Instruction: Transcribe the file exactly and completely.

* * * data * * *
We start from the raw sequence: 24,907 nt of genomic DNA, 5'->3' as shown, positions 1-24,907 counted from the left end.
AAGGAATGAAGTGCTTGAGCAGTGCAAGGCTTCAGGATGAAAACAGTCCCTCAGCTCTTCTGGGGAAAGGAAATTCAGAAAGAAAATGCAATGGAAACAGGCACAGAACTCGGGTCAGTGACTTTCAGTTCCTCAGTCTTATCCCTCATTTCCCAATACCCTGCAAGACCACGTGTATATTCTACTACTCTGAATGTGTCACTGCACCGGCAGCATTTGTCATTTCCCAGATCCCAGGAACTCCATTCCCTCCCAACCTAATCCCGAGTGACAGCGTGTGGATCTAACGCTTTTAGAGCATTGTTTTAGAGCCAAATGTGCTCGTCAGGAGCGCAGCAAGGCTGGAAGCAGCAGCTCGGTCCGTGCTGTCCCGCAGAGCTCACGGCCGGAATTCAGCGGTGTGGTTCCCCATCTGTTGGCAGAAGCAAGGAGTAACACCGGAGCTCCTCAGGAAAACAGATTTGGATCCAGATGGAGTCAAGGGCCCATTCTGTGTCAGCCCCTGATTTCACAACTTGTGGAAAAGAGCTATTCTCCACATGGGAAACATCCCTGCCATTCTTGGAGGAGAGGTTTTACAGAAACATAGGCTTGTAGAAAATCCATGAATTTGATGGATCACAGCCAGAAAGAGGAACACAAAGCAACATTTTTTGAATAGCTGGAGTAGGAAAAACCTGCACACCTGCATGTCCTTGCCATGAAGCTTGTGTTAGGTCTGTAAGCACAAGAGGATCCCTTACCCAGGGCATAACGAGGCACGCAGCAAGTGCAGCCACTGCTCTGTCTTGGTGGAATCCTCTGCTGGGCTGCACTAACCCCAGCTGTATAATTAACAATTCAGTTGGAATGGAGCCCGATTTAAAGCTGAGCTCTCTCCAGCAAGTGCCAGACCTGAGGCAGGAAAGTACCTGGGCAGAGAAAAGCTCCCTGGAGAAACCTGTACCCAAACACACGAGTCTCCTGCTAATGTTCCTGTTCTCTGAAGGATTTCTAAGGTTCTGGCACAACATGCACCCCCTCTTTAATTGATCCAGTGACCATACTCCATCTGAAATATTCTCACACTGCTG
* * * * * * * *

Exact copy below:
We start from the raw sequence: 24,907 nt of genomic DNA, 5'->3' as shown, positions 1-24,907 counted from the left end.
AAGGAATGAAGTGCTTGAGCAGTGCAAGGCTTCAGGATGAAAACAGTCCCTCAGCTCTTCTGGGGAAAGGAAATTCAGAAAGAAAATGCAATGGAAACAGGCACAGAACTCGGGTCAGTGACTTTCAGTTCCTCAGTCTTATCCCTCATTTCCCAATACCCTGCAAGACCACGTGTATATTCTACTACTCTGAATGTGTCACTGCACCGGCAGCATTTGTCATTTCCCAGATCCCAGGAACTCCATTCCCTCCCAACCTAATCCCGAGTGACAGCGTGTGGATCTAACGCTTTTAGAGCATTGTTTTAGAGCCAAATGTGCTCGTCAGGAGCGCAGCAAGGCTGGAAGCAGCAGCTCGGTCCGTGCTGTCCCGCAGAGCTCACGGCCGGAATTCAGCGGTGTGGTTCCCCATCTGTTGGCAGAAGCAAGGAGTAACACCGGAGCTCCTCAGGAAAACAGATTTGGATCCAGATGGAGTCAAGGGCCCATTCTGTGTCAGCCCCTGATTTCACAACTTGTGGAAAAGAGCTATTCTCCACATGGGAAACATCCCTGCCATTCTTGGAGGAGAGGTTTTACAGAAACATAGGCTTGTAGAAAATCCATGAATTTGATGGATCACAGCCAGAAAGAGGAACACAAAGCAACATTTTTTGAATAGCTGGAGTAGGAAAAACCTGCACACCTGCATGTCCTTGCCATGAAGCTTGTGTTAGGTCTGTAAGCACAAGAGGATCCCTTACCCAGGGCATAACGAGGCACGCAGCAAGTGCAGCCACTGCTCTGTCTTGGTGGAATCCTCTGCTGGGCTGCACTAACCCCAGCTGTATAATTAACAATTCAGTTGGAATGGAGCCCGATTTAAAGCTGAGCTCTCTCCAGCAAGTGCCAGACCTGAGGCAGGAAAGTACCTGGGCAGAGAAAAGCTCCCTGGAGAAACCTGTACCCAAACACACGAGTCTCCTGCTAATGTTCCTGTTCTCTGAAGGATTTCTAAGGTTCTGGCACAACATGCACCCCCTCTTTAATTGATCCAGTGACCATACTCCATCTGAAATATTCTCACACTGCTG